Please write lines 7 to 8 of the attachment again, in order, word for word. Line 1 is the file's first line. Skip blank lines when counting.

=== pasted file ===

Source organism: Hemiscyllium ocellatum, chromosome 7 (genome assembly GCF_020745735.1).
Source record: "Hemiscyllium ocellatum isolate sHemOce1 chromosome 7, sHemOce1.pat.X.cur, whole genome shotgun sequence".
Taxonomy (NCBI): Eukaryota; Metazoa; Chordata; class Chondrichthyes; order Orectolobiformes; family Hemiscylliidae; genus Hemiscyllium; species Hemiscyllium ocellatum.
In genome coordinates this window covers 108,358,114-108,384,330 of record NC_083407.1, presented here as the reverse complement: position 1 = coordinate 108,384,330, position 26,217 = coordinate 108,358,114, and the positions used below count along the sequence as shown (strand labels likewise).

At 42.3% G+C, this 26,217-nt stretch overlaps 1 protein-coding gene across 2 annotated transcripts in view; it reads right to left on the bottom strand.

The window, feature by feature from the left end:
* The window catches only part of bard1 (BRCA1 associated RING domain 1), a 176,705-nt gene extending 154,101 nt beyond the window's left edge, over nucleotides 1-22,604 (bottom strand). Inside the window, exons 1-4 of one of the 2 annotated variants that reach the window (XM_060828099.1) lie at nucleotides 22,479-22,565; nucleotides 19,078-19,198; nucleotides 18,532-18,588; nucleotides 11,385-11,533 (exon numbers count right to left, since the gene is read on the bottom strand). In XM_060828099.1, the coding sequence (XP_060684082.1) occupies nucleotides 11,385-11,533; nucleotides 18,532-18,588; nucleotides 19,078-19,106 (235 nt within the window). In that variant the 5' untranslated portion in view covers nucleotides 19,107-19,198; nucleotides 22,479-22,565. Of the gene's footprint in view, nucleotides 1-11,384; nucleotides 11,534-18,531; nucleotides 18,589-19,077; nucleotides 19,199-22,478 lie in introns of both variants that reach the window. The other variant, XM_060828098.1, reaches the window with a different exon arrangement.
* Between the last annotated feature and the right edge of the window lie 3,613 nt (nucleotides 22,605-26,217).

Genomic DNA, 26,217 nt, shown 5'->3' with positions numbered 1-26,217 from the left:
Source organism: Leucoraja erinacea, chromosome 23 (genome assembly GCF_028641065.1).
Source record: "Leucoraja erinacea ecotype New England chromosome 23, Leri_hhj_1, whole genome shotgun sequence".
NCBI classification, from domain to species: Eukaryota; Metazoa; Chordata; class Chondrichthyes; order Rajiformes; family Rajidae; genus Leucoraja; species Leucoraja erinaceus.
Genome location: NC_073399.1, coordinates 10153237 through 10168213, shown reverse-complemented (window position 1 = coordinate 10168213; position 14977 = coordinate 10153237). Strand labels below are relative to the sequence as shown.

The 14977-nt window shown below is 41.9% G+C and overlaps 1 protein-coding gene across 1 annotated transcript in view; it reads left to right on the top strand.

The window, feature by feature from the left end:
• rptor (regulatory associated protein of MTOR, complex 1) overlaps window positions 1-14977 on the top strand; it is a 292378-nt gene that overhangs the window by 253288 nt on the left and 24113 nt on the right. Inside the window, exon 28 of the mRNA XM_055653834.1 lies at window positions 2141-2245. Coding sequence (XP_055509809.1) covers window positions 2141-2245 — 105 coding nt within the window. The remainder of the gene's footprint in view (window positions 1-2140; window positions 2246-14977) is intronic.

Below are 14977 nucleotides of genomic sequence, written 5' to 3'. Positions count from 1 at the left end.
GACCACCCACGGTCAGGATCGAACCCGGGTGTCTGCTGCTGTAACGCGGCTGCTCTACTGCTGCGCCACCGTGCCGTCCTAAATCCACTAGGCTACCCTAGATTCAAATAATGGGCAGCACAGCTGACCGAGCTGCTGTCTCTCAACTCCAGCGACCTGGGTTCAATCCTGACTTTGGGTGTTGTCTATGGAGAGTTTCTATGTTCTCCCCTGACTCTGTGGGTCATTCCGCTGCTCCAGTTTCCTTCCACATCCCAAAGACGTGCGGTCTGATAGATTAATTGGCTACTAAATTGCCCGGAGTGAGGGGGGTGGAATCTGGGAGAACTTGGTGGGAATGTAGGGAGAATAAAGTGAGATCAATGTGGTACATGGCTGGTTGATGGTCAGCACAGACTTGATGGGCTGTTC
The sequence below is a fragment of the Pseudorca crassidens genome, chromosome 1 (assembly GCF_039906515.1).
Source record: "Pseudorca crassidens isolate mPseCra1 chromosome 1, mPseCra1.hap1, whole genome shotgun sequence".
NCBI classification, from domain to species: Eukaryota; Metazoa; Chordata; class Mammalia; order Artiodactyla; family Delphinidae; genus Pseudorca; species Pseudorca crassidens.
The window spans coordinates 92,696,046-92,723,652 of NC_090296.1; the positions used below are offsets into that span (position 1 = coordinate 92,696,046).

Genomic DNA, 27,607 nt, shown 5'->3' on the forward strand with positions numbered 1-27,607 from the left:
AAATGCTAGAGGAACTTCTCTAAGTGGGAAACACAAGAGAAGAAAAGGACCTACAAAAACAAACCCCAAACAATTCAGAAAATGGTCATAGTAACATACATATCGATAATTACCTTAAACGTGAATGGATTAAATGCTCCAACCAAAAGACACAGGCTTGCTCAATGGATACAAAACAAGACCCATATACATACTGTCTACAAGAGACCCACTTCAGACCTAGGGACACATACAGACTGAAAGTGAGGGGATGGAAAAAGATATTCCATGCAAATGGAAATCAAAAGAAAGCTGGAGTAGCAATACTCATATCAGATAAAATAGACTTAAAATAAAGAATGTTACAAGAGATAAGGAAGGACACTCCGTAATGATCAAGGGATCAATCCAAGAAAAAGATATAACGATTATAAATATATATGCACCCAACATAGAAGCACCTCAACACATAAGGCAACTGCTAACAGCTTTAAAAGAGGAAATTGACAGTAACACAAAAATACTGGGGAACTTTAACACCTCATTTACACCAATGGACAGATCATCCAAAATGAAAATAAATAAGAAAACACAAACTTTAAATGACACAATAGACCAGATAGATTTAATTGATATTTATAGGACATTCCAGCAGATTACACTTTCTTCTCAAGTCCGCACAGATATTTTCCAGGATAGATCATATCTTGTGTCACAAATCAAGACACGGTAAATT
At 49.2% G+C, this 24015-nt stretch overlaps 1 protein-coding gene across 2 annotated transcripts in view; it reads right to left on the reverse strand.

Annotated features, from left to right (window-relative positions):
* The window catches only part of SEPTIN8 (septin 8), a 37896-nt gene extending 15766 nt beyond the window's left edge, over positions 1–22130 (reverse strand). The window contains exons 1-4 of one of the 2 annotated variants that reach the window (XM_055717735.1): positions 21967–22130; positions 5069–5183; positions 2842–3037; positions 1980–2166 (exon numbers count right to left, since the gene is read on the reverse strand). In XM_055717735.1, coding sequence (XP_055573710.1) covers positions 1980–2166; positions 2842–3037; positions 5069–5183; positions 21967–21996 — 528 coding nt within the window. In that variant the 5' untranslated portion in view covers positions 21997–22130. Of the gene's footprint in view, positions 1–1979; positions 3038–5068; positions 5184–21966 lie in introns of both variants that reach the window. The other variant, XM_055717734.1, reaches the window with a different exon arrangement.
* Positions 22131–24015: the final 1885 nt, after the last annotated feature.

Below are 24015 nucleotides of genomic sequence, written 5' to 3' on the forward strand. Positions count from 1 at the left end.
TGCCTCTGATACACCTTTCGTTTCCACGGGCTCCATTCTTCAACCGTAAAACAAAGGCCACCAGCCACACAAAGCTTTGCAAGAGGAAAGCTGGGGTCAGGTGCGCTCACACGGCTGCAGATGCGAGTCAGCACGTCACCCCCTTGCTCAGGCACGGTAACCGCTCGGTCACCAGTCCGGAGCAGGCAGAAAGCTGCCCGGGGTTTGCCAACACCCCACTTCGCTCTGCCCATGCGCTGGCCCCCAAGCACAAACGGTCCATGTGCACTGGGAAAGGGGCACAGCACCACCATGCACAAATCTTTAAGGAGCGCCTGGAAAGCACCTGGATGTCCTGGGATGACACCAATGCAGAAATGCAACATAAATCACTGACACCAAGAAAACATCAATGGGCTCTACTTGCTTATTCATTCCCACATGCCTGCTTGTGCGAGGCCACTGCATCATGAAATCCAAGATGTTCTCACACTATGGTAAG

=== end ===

* The window catches only part of bard1 (BRCA1 associated RING domain 1), a 176,705-nt gene extending 154,101 nt beyond the window's left edge, over nucleotides 1-22,604 (bottom strand). Inside the window, exons 1-4 of one of the 2 annotated variants that reach the window (XM_060828099.1) lie at nucleotides 22,479-22,565; nucleotides 19,078-19,198; nucleotides 18,532-18,588; nucleotides 11,385-11,533 (exon numbers count right to left, since the gene is read on the bottom strand). In XM_060828099.1, the coding sequence (XP_060684082.1) occupies nucleotides 11,385-11,533; nucleotides 18,532-18,588; nucleotides 19,078-19,106 (235 nt within the window). In that variant the 5' untranslated portion in view covers nucleotides 19,107-19,198; nucleotides 22,479-22,565. Of the gene's footprint in view, nucleotides 1-11,384; nucleotides 11,534-18,531; nucleotides 18,589-19,077; nucleotides 19,199-22,478 lie in introns of both variants that reach the window. The other variant, XM_060828098.1, reaches the window with a different exon arrangement.
* Between the last annotated feature and the right edge of the window lie 3,613 nt (nucleotides 22,605-26,217).